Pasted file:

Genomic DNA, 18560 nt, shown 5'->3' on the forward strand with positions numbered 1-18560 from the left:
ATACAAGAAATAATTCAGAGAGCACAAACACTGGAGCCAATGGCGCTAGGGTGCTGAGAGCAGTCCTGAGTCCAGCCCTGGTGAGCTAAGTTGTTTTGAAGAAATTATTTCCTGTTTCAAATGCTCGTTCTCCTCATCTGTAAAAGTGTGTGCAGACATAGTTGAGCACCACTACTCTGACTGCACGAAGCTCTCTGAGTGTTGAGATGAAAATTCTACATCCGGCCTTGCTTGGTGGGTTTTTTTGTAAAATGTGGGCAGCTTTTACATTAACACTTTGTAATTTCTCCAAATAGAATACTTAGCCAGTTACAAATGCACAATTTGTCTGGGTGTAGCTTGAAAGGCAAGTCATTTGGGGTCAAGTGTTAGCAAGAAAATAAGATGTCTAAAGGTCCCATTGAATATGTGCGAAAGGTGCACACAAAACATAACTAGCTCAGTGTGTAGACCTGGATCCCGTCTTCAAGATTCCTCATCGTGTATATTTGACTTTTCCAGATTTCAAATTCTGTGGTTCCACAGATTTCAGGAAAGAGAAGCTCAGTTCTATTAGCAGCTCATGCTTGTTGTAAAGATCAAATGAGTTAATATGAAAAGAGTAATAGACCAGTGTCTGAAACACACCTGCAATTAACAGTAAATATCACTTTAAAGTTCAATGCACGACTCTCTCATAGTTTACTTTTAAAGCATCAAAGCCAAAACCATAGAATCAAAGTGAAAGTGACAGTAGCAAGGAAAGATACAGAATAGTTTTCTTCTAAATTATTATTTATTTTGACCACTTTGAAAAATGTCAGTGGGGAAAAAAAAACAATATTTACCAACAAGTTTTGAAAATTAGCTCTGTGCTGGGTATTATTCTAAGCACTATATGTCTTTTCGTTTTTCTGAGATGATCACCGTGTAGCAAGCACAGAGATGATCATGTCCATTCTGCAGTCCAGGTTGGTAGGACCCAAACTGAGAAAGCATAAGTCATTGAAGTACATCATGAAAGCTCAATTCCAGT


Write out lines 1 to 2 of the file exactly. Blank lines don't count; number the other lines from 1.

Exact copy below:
Genomic DNA, 18560 nt, shown 5'->3' on the forward strand with positions numbered 1-18560 from the left:
ATACAAGAAATAATTCAGAGAGCACAAACACTGGAGCCAATGGCGCTAGGGTGCTGAGAGCAGTCCTGAGTCCAGCCCTGGTGAGCTAAGTTGTTTTGAAGAAATTATTTCCTGTTTCAAATGCTCGTTCTCCTCATCTGTAAAAGTGTGTGCAGACATAGTTGAGCACCACTACTCTGACTGCACGAAGCTCTCTGAGTGTTGAGATGAAAATTCTACATCCGGCCTTGCTTGGTGGGTTTTTTTGTAAAATGTGGGCAGCTTTTACATTAACACTTTGTAATTTCTCCAAATAGAATACTTAGCCAGTTACAAATGCACAATTTGTCTGGGTGTAGCTTGAAAGGCAAGTCATTTGGGGTCAAGTGTTAGCAAGAAAATAAGATGTCTAAAGGTCCCATTGAATATGTGCGAAAGGTGCACACAAAACATAACTAGCTCAGTGTGTAGACCTGGATCCCGTCTTCAAGATTCCTCATCGTGTATATTTGACTTTTCCAGATTTCAAATTCTGTGGTTCCACAGATTTCAGGAAAGAGAAGCTCAGTTCTATTAGCAGCTCATGCTTGTTGTAAAGATCAAATGAGTTAATATGAAAAGAGTAATAGACCAGTGTCTGAAACACACCTGCAATTAACAGTAAATATCACTTTAAAGTTCAATGCACGACTCTCTCATAGTTTACTTTTAAAGCATCAAAGCCAAAACCATAGAATCAAAGTGAAAGTGACAGTAGCAAGGAAAGATACAGAATAGTTTTCTTCTAAATTATTATTTATTTTGACCACTTTGAAAAATGTCAGTGGGGAAAAAAAAACAATATTTACCAACAAGTTTTGAAAATTAGCTCTGTGCTGGGTATTATTCTAAGCACTATATGTCTTTTCGTTTTTCTGAGATGATCACCGTGTAGCAAGCACAGAGATGATCATGTCCATTCTGCAGTCCAGGTTGGTAGGACCCAAACTGAGAAAGCATAAGTCATTGAAGTACATCATGAAAGCTCAATTCCAGT